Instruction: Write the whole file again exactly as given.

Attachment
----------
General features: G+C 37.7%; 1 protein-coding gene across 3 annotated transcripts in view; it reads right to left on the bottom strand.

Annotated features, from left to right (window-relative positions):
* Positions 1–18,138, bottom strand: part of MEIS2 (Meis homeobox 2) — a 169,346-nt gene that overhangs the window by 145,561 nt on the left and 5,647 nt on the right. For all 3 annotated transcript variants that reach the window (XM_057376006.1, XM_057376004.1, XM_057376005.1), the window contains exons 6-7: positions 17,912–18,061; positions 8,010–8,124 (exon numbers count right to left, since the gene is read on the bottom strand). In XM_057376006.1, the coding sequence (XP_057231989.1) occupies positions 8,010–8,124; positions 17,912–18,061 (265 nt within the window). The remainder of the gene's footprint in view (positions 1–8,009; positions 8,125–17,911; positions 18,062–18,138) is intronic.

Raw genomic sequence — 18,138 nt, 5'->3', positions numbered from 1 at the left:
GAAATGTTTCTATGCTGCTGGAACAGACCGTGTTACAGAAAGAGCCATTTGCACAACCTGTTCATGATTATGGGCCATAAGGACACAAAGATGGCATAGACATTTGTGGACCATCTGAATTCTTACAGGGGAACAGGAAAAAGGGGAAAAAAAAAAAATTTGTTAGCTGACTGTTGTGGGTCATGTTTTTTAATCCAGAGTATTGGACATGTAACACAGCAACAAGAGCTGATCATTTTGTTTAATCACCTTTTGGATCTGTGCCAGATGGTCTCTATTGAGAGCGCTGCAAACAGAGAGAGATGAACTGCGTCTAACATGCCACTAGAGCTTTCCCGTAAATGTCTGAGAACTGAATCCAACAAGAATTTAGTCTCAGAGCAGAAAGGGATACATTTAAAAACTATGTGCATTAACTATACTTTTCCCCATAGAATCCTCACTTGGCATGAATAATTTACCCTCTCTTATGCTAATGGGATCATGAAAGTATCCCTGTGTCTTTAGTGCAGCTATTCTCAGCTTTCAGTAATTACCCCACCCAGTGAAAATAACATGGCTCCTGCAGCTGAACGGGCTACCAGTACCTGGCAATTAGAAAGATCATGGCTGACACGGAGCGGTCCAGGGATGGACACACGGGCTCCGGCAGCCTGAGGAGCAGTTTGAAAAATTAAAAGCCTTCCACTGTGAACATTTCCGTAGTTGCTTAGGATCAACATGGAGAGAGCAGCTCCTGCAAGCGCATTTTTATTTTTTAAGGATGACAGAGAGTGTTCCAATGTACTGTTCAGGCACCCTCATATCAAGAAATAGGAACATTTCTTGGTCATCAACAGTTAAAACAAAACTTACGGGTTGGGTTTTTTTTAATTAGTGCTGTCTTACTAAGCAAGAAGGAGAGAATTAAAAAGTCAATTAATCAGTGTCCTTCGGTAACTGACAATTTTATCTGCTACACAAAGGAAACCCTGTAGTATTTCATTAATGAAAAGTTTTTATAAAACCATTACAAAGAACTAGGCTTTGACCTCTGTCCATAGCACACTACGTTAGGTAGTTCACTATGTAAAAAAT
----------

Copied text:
General features: G+C 37.7%; 1 protein-coding gene across 3 annotated transcripts in view; it reads right to left on the bottom strand.

Annotated features, from left to right (window-relative positions):
* Positions 1–18,138, bottom strand: part of MEIS2 (Meis homeobox 2) — a 169,346-nt gene that overhangs the window by 145,561 nt on the left and 5,647 nt on the right. For all 3 annotated transcript variants that reach the window (XM_057376006.1, XM_057376004.1, XM_057376005.1), the window contains exons 6-7: positions 17,912–18,061; positions 8,010–8,124 (exon numbers count right to left, since the gene is read on the bottom strand). In XM_057376006.1, the coding sequence (XP_057231989.1) occupies positions 8,010–8,124; positions 17,912–18,061 (265 nt within the window). The remainder of the gene's footprint in view (positions 1–8,009; positions 8,125–17,911; positions 18,062–18,138) is intronic.

Raw genomic sequence — 18,138 nt, 5'->3', positions numbered from 1 at the left:
GAAATGTTTCTATGCTGCTGGAACAGACCGTGTTACAGAAAGAGCCATTTGCACAACCTGTTCATGATTATGGGCCATAAGGACACAAAGATGGCATAGACATTTGTGGACCATCTGAATTCTTACAGGGGAACAGGAAAAAGGGGAAAAAAAAAAAATTTGTTAGCTGACTGTTGTGGGTCATGTTTTTTAATCCAGAGTATTGGACATGTAACACAGCAACAAGAGCTGATCATTTTGTTTAATCACCTTTTGGATCTGTGCCAGATGGTCTCTATTGAGAGCGCTGCAAACAGAGAGAGATGAACTGCGTCTAACATGCCACTAGAGCTTTCCCGTAAATGTCTGAGAACTGAATCCAACAAGAATTTAGTCTCAGAGCAGAAAGGGATACATTTAAAAACTATGTGCATTAACTATACTTTTCCCCATAGAATCCTCACTTGGCATGAATAATTTACCCTCTCTTATGCTAATGGGATCATGAAAGTATCCCTGTGTCTTTAGTGCAGCTATTCTCAGCTTTCAGTAATTACCCCACCCAGTGAAAATAACATGGCTCCTGCAGCTGAACGGGCTACCAGTACCTGGCAATTAGAAAGATCATGGCTGACACGGAGCGGTCCAGGGATGGACACACGGGCTCCGGCAGCCTGAGGAGCAGTTTGAAAAATTAAAAGCCTTCCACTGTGAACATTTCCGTAGTTGCTTAGGATCAACATGGAGAGAGCAGCTCCTGCAAGCGCATTTTTATTTTTTAAGGATGACAGAGAGTGTTCCAATGTACTGTTCAGGCACCCTCATATCAAGAAATAGGAACATTTCTTGGTCATCAACAGTTAAAACAAAACTTACGGGTTGGGTTTTTTTTAATTAGTGCTGTCTTACTAAGCAAGAAGGAGAGAATTAAAAAGTCAATTAATCAGTGTCCTTCGGTAACTGACAATTTTATCTGCTACACAAAGGAAACCCTGTAGTATTTCATTAATGAAAAGTTTTTATAAAACCATTACAAAGAACTAGGCTTTGACCTCTGTCCATAGCACACTACGTTAGGTAGTTCACTATGTAAAAAAT